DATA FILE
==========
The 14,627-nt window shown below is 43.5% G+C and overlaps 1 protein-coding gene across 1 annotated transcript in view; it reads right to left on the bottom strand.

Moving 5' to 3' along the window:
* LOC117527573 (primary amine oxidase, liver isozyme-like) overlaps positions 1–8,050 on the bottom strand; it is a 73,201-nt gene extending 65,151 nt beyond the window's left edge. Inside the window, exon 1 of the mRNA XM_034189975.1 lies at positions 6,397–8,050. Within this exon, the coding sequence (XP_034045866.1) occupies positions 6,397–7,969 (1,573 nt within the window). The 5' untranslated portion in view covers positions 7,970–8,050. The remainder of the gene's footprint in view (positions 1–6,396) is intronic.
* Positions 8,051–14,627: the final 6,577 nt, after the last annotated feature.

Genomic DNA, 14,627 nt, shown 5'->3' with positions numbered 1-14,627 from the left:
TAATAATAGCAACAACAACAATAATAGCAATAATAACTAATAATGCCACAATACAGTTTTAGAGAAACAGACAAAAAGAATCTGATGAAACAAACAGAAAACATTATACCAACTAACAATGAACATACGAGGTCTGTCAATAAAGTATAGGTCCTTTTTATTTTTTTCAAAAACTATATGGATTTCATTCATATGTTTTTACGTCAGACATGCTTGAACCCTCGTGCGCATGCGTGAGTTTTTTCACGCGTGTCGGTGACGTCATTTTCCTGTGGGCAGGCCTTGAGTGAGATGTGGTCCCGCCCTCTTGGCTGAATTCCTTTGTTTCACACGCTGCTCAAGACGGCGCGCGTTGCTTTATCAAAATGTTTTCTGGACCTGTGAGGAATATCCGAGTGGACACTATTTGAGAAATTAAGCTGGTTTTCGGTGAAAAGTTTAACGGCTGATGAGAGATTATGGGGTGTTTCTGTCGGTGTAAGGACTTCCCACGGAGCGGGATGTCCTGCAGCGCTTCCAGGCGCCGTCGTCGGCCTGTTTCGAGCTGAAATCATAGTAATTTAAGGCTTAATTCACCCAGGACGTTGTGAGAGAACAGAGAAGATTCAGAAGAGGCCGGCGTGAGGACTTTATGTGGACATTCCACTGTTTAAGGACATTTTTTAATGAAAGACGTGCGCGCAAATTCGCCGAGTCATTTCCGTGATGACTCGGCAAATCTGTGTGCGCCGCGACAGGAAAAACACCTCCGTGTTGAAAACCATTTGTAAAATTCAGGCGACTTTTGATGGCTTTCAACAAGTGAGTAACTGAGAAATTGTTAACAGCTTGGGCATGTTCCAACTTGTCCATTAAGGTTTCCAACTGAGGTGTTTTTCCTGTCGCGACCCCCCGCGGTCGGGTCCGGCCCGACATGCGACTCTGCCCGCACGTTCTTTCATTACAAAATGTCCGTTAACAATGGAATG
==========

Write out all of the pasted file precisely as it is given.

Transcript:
The 14,627-nt window shown below is 43.5% G+C and overlaps 1 protein-coding gene across 1 annotated transcript in view; it reads right to left on the bottom strand.

Moving 5' to 3' along the window:
* LOC117527573 (primary amine oxidase, liver isozyme-like) overlaps positions 1–8,050 on the bottom strand; it is a 73,201-nt gene extending 65,151 nt beyond the window's left edge. Inside the window, exon 1 of the mRNA XM_034189975.1 lies at positions 6,397–8,050. Within this exon, the coding sequence (XP_034045866.1) occupies positions 6,397–7,969 (1,573 nt within the window). The 5' untranslated portion in view covers positions 7,970–8,050. The remainder of the gene's footprint in view (positions 1–6,396) is intronic.
* Positions 8,051–14,627: the final 6,577 nt, after the last annotated feature.

Genomic DNA, 14,627 nt, shown 5'->3' with positions numbered 1-14,627 from the left:
TAATAATAGCAACAACAACAATAATAGCAATAATAACTAATAATGCCACAATACAGTTTTAGAGAAACAGACAAAAAGAATCTGATGAAACAAACAGAAAACATTATACCAACTAACAATGAACATACGAGGTCTGTCAATAAAGTATAGGTCCTTTTTATTTTTTTCAAAAACTATATGGATTTCATTCATATGTTTTTACGTCAGACATGCTTGAACCCTCGTGCGCATGCGTGAGTTTTTTCACGCGTGTCGGTGACGTCATTTTCCTGTGGGCAGGCCTTGAGTGAGATGTGGTCCCGCCCTCTTGGCTGAATTCCTTTGTTTCACACGCTGCTCAAGACGGCGCGCGTTGCTTTATCAAAATGTTTTCTGGACCTGTGAGGAATATCCGAGTGGACACTATTTGAGAAATTAAGCTGGTTTTCGGTGAAAAGTTTAACGGCTGATGAGAGATTATGGGGTGTTTCTGTCGGTGTAAGGACTTCCCACGGAGCGGGATGTCCTGCAGCGCTTCCAGGCGCCGTCGTCGGCCTGTTTCGAGCTGAAATCATAGTAATTTAAGGCTTAATTCACCCAGGACGTTGTGAGAGAACAGAGAAGATTCAGAAGAGGCCGGCGTGAGGACTTTATGTGGACATTCCACTGTTTAAGGACATTTTTTAATGAAAGACGTGCGCGCAAATTCGCCGAGTCATTTCCGTGATGACTCGGCAAATCTGTGTGCGCCGCGACAGGAAAAACACCTCCGTGTTGAAAACCATTTGTAAAATTCAGGCGACTTTTGATGGCTTTCAACAAGTGAGTAACTGAGAAATTGTTAACAGCTTGGGCATGTTCCAACTTGTCCATTAAGGTTTCCAACTGAGGTGTTTTTCCTGTCGCGACCCCCCGCGGTCGGGTCCGGCCCGACATGCGACTCTGCCCGCACGTTCTTTCATTACAAAATGTCCGTTAACAATGGAATG